### Numerical simulation

To confirm the validity of the method proposed in this article, we simulated a set of one-dimensional signals with relatively high carrier frequency, as shown in Fig. 1a. The corresponding power spectrum of *I*_{1} is shown in Fig. 1b. The range of the selected + 1 order frequency spectrum is marked in the figure. In the expression of this signal, α = -0.3*x*^{2}, b=-0.3(*x* - 0.02)^{2} +0.9, the phase distribution *φ* = 0.1*x*^{2}, and the carrier frequency *k* = 6.6*π*. 3% random noise is added to this set of signals. The horizontal coordinates for this set of signals *x* ∈[–1.02, 0.90]; the corresponding *kx* ∈[–6.7*π*,5.94*π*]. The cutoff point of the signal is not selected to be at the position of a full cycle of the carrier frequency. The envelope is not centrally symmetrical. The phase shift between the two interference signals is δ = *π*/3. Sampling includes 201 points. The odd number for the sampling is for the easy search for central frequency under the EMFT method. The above described interference signal module is commonly seen in practice. The uneven background intensity is included in this pair of interferograms. The amplitude modulation differs at different positions of the interference fringes. We can see from Fig. 1a that this set of interference signals include about 6 fringes. We call it a “high” carrier frequency signal, in comparison with the signal described later in this article that includes only 0.5 fringes. It is relative in our discussion.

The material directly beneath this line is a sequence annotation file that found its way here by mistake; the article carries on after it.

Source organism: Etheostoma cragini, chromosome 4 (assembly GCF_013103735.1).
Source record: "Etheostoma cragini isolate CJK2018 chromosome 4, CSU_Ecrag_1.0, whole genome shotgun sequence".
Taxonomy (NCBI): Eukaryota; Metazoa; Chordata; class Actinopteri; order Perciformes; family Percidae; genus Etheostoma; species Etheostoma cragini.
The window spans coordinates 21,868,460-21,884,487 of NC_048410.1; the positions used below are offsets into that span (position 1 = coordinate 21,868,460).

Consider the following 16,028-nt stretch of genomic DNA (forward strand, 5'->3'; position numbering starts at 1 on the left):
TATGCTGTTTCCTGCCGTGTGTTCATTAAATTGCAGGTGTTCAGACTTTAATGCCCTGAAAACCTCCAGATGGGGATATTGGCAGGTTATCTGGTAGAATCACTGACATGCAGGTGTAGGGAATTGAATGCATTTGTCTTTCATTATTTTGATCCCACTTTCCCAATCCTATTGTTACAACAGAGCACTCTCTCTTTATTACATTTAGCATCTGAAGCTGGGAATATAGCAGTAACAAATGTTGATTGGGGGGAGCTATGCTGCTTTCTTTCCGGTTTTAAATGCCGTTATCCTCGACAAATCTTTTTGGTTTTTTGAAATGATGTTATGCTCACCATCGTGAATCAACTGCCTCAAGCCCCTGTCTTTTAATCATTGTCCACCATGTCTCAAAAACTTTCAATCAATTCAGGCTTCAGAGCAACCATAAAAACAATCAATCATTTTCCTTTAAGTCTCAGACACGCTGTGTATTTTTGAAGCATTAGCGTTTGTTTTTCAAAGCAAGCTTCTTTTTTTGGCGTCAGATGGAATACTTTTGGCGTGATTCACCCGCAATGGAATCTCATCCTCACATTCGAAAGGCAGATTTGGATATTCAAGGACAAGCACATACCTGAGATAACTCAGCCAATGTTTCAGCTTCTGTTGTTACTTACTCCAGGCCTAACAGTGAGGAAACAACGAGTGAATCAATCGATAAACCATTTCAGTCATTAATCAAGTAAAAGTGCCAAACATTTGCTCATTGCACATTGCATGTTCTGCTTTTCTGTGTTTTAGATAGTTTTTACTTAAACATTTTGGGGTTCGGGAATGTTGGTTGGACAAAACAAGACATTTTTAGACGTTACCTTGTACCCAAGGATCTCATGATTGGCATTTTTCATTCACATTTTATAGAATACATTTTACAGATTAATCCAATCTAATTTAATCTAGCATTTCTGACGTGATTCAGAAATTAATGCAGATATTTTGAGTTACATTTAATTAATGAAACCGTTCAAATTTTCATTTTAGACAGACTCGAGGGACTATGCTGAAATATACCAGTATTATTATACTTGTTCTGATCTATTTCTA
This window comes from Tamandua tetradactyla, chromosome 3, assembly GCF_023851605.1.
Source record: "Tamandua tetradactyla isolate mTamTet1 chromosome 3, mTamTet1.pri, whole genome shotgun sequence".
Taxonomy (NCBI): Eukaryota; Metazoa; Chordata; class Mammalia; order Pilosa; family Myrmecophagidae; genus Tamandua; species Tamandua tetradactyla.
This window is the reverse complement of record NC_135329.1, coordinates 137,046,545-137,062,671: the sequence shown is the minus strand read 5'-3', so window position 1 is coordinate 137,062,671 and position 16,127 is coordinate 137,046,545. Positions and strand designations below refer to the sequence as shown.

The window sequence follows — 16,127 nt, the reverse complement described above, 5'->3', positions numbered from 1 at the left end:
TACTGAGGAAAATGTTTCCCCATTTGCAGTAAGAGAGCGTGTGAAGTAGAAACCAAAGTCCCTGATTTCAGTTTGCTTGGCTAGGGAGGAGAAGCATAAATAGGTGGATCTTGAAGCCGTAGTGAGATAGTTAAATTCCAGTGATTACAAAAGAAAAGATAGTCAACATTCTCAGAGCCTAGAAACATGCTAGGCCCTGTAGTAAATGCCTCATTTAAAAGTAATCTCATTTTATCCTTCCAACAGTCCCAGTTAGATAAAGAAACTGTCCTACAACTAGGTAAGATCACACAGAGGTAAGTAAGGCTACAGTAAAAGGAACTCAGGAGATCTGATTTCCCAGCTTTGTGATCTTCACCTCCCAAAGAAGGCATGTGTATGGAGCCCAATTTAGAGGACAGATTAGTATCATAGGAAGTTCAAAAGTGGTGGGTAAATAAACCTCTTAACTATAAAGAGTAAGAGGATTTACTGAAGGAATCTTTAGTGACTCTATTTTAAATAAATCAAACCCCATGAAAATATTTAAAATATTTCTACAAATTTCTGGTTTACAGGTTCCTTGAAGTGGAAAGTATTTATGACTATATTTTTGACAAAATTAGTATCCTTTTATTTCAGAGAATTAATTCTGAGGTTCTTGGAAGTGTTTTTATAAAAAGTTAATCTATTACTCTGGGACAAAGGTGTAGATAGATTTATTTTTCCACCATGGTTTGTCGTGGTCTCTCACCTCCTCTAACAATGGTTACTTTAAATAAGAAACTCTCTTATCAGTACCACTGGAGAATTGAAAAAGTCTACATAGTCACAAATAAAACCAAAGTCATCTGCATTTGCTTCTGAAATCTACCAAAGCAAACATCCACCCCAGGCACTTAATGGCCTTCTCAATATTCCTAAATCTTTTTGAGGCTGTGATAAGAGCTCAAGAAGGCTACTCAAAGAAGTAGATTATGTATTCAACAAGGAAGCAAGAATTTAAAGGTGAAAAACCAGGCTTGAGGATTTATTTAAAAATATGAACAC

We move along the Y-axis the assessment function curve for the EMFT method in Fig. 2 for comparison with the assessment function for the method introduced in this article. As seen in the figure, the EMFT method can accurately capture the + 1 order when the carrier frequency is high. The global phase shift determined under the method in this article and under the EMFT method are respectively 1.044*rad* and 1.045*rad*. Both are consistent with the set value.